My name is Chris Thomas. I’m a fortunate husband, a father of three and Dad to five. I’m an advocate of foster care as an expression of the gospel. I’m a pastor at Raymond Terrace Community Church, a regional church based in the Hunter Valley, Australia. I mostly write about the gospel and how it informs both work and rest.

Does Modesty Matter Anymore?

Does Modesty Matter Anymore?

I’ve wanted to write this post for some time. I believe it’s a message needed more than ever, yet part of me is still fearful. I’m afraid my voice will be swept up among the boorish voices of ignorant men keen to blame their juvenile lusts on someone other than themselves. My options then are to either dissent silently, or swing in my opinion of what Scripture says. I’m not willing to do either.

Though there has been a growing voice, dominant in wider society and growing in volume even within the church, that has said, “Modesty is for a by-gone era, it holds no purchase now.” — I cannot escape that in the currency of God’s values, modesty matters. I guess the question we must ask though is, why? Many who argue for modesty (often men) use as their foundational argument the effect on men when modesty is laid aside. I’d like to come back to that argument a little later, but first I think there is a greater principle at stake when considering modesty in today’s culture.

A Gospel-Centred Self-Image

I don’t believe the Bible teaches that the modesty of woman is primarily for the benefit or the comfort of a man. In other words, those who argue that modesty among women is so that men won’t be tempted — misread, misunderstand, or more seriously, deliberately twist Scripture. The two most often referred to passages in the New Testament on this topic never once suggest that modesty exists to make men’s lives easier, or that they might not be tempted to sin.

likewise also that women should adorn themselves in respectable apparel, with modesty and self-control, not with braided hair and gold or pearls or costly attire, but with what is proper for women who profess godliness—with good works.   (1 Timothy 2:9-10 ESV)

Likewise, wives, be subject to your own husbands, so that even if some do not obey the word, they may be won without a word by the conduct of their wives, when they see your respectful and pure conduct. Do not let your adorning be external—the braiding of hair and the putting on of gold jewelry, or the clothing you wear— but let your adorning be the hidden person of the heart with the imperishable beauty of a gentle and quiet spirit, which in God’s sight is very precious. For this is how the holy women who hoped in God used to adorn themselves, by submitting to their own husbands, as Sarah obeyed Abraham, calling him lord. And you are her children, if you do good and do not fear anything that is frightening.  (1 Peter 3:1-6 ESV)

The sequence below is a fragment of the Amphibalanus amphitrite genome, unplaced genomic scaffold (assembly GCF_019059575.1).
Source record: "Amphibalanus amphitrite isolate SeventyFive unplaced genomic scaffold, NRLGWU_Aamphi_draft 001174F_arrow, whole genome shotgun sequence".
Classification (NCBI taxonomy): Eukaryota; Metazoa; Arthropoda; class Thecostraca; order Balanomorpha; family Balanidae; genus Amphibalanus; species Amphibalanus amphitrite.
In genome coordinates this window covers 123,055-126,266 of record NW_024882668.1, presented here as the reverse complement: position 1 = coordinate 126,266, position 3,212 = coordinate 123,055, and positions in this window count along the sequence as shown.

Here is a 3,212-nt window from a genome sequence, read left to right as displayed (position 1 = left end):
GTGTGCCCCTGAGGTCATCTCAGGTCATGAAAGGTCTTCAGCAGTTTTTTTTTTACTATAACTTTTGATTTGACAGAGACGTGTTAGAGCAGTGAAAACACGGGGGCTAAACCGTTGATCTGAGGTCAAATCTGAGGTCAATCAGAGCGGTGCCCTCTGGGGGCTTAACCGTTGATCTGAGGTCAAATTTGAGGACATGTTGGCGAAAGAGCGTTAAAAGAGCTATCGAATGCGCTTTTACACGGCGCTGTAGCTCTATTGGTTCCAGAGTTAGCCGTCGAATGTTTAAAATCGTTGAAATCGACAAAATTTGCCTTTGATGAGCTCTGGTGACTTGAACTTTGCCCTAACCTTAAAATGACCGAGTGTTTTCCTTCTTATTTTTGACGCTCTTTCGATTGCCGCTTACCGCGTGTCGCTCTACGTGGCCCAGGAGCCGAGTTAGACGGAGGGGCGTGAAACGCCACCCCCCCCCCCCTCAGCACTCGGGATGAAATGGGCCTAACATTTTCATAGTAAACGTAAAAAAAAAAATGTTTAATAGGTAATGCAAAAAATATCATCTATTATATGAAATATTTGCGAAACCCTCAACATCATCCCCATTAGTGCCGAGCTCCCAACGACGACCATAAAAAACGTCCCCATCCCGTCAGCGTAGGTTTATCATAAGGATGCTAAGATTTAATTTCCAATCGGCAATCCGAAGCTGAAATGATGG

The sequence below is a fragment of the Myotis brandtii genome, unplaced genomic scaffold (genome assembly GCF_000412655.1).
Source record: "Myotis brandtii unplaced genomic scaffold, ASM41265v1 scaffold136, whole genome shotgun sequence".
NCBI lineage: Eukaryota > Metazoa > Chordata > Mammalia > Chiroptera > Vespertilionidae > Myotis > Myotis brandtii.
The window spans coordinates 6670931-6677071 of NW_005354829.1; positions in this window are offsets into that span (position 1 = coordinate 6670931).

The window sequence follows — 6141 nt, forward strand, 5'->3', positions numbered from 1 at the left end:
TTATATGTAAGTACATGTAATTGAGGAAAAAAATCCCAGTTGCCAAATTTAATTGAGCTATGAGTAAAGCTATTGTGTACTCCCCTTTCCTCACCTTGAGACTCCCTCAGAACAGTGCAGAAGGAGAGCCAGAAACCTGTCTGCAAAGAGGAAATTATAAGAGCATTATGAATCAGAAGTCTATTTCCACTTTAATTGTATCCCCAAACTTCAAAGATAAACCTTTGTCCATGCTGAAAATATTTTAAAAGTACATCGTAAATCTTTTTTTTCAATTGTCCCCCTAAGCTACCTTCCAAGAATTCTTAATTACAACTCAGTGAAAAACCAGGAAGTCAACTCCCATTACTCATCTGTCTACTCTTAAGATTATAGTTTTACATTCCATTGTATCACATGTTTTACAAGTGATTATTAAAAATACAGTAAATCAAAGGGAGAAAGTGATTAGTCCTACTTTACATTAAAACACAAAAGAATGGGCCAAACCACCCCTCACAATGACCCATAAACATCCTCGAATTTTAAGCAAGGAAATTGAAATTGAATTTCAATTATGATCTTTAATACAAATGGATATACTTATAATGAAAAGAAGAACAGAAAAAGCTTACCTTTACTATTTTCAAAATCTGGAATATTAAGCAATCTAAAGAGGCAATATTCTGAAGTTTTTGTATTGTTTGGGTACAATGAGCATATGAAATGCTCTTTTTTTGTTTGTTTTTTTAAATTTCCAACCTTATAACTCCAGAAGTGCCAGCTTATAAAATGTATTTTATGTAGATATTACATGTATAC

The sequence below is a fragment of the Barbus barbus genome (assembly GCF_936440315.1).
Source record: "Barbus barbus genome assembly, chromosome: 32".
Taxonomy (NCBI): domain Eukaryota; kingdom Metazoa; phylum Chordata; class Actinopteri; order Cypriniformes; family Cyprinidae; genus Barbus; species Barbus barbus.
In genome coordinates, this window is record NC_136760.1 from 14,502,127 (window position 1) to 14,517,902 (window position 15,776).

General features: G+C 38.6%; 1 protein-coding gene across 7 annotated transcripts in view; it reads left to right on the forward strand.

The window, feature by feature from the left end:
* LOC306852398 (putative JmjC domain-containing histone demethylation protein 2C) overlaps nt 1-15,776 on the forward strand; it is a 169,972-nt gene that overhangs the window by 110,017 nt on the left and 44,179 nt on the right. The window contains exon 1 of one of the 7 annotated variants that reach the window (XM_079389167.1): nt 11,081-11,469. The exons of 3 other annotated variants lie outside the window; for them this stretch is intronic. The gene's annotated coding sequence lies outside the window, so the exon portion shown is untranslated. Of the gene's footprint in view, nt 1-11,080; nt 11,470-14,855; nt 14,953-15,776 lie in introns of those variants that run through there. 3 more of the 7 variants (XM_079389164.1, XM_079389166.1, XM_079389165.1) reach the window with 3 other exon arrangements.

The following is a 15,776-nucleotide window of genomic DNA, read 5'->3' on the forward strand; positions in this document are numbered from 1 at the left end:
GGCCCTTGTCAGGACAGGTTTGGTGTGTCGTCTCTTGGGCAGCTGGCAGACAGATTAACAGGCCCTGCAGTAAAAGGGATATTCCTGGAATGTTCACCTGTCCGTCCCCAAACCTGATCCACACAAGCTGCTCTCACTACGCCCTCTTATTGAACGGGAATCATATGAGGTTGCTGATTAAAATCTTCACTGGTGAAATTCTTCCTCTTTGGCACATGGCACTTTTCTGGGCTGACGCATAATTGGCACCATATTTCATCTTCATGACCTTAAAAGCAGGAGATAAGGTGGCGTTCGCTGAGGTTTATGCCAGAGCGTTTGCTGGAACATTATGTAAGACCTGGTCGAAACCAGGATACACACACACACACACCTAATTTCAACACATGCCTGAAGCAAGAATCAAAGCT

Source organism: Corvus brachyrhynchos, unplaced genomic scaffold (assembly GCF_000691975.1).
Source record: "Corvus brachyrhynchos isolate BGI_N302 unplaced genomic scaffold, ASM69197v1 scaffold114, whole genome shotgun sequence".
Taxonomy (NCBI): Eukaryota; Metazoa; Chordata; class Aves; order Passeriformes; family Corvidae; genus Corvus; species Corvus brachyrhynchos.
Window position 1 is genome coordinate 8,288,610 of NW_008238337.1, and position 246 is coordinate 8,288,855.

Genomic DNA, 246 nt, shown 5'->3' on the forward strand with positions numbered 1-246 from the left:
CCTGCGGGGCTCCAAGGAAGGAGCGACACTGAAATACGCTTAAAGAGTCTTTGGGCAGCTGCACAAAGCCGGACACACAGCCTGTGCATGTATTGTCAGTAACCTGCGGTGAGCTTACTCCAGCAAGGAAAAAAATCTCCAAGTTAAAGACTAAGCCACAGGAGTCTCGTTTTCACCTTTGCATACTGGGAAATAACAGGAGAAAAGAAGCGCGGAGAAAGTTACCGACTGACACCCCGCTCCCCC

Both these passages contrast two opposing ways a woman (and I would argue that this is a principle transferable to men also) may ‘adorn’ themselves. Both Paul and Peter, under the inspiration of the Spirit, address a key question that continues to plague our culture today—“What makes a person beautiful?” Of concern here is how does one live as a new creation in Christ and make that image look beautiful? What qualities are revered and elevated among those who walk after Jesus and example the gospel of grace? Are there better ways, or worse ways, to display what Christ has done in us?

Both Paul and Peter address this by inverting the cultural norms and saying, “Yes, there is a better way than what is widely accepted.” When all the world judges worth by external measures, subsequently, all the world will fight tooth and nail to maintain external measures. When value is judged by external beauty, external beauty becomes prized above all else. This is not just about how low a top is, how high a skirt is, or how tight a dress is—this is a far more comprehensive concern than that. Our entire beauty industry, Cross-Fit industry, and selfie culture, is predicated by this reality. We are continually fed the lie that self worth can be Instagrammed.

The Bible says there is a better way. Biblical modesty is about revealing true gospel value — in fact, not just revealing it, but adorning it. Biblical modesty shines the spotlight on what God says is of eternal value and makes it look beautiful. A plunging neck-line can never adorn grace like a gentle spirit will, nor will a rock hard stomach and bulging biceps demonstrate what it means to be strong in Christ.

Freedom To Set Aside Your Freedoms

Of course, like all gospel-driven principles, modesty cuts against the grain of our modern sensibilities. And yes, I think it is dangerous to regulate what constitutes ‘modesty’ and then enforce it. As cultural norms of external beauty shift with time and culture, so also will a sense of what is ‘modest’. So I think it is good for us to exercise a sense of Christian freedom in this matter. As Paul instructs the Corinthians on practicing Christian liberty in matters of eating or drinking, so also might we consider varying understandings of what is acceptable to wear or not. Yet even in this, we must not be too ready to flaunt our freedoms. My liberty, though based squarely on my conscience before the Lord, must still consider others more highly than myself. “We who are strong have an obligation to bear with the failings of the weak, and not to please ourselves.  (Romans 15:1 ESV) 

In this issue, are we willing to set aside our freedoms for the sake of another? If our freedom is prized above another person’s well-being, maybe we misunderstand Christian liberty. Modesty matters. It matters most because the beauty of the gospel is adorned by it, yet even in my liberty in this matter, I must be willing to set aside my freedom for the good of another.

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